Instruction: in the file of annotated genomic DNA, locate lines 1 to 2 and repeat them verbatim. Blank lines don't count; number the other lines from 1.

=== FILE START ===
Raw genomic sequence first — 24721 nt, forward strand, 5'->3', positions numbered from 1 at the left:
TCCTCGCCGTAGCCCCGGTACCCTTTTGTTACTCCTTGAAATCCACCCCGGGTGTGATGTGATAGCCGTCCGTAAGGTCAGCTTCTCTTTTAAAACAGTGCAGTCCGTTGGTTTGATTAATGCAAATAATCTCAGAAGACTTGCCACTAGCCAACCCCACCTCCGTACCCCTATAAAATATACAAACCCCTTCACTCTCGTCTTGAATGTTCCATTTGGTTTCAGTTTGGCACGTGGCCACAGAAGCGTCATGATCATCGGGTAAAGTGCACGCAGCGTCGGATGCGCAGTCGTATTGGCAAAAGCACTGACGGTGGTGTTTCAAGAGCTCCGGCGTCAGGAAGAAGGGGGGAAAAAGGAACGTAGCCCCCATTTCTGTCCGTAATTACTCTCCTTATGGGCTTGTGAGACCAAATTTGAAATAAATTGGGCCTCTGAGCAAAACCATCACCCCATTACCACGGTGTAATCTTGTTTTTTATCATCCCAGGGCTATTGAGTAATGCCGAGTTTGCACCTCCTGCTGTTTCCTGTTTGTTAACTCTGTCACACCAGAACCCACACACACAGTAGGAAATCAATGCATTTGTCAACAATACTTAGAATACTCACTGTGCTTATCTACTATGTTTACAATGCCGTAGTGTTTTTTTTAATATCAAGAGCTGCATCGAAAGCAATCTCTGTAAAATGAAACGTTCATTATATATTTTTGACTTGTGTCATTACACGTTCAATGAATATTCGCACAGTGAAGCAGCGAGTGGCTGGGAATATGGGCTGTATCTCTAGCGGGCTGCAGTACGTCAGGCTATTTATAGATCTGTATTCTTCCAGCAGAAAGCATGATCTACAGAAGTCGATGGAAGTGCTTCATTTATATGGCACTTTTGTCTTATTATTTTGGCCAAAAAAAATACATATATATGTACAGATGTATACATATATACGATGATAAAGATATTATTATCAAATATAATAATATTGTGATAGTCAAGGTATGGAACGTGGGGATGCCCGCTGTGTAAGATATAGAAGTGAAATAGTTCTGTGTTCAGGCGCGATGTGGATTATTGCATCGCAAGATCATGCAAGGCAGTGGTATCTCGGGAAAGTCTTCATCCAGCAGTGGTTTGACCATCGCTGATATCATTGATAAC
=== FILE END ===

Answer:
Raw genomic sequence first — 24721 nt, forward strand, 5'->3', positions numbered from 1 at the left:
TCCTCGCCGTAGCCCCGGTACCCTTTTGTTACTCCTTGAAATCCACCCCGGGTGTGATGTGATAGCCGTCCGTAAGGTCAGCTTCTCTTTTAAAACAGTGCAGTCCGTTGGTTTGATTAATGCAAATAATCTCAGAAGACTTGCCACTAGCCAACCCCACCTCCGTACCCCTATAAAATATACAAACCCCTTCACTCTCGTCTTGAATGTTCCATTTGGTTTCAGTTTGGCACGTGGCCACAGAAGCGTCATGATCATCGGGTAAAGTGCACGCAGCGTCGGATGCGCAGTCGTATTGGCAAAAGCACTGACGGTGGTGTTTCAAGAGCTCCGGCGTCAGGAAGAAGGGGGGAAAAAGGAACGTAGCCCCCATTTCTGTCCGTAATTACTCTCCTTATGGGCTTGTGAGACCAAATTTGAAATAAATTGGGCCTCTGAGCAAAACCATCACCCCATTACCACGGTGTAATCTTGTTTTTTATCATCCCAGGGCTATTGAGTAATGCCGAGTTTGCACCTCCTGCTGTTTCCTGTTTGTTAACTCTGTCACACCAGAACCCACACACACAGTAGGAAATCAATGCATTTGTCAACAATACTTAGAATACTCACTGTGCTTATCTACTATGTTTACAATGCCGTAGTGTTTTTTTTAATATCAAGAGCTGCATCGAAAGCAATCTCTGTAAAATGAAACGTTCATTATATATTTTTGACTTGTGTCATTACACGTTCAATGAATATTCGCACAGTGAAGCAGCGAGTGGCTGGGAATATGGGCTGTATCTCTAGCGGGCTGCAGTACGTCAGGCTATTTATAGATCTGTATTCTTCCAGCAGAAAGCATGATCTACAGAAGTCGATGGAAGTGCTTCATTTATATGGCACTTTTGTCTTATTATTTTGGCCAAAAAAAATACATATATATGTACAGATGTATACATATATACGATGATAAAGATATTATTATCAAATATAATAATATTGTGATAGTCAAGGTATGGAACGTGGGGATGCCCGCTGTGTAAGATATAGAAGTGAAATAGTTCTGTGTTCAGGCGCGATGTGGATTATTGCATCGCAAGATCATGCAAGGCAGTGGTATCTCGGGAAAGTCTTCATCCAGCAGTGGTTTGACCATCGCTGATATCATTGATAAC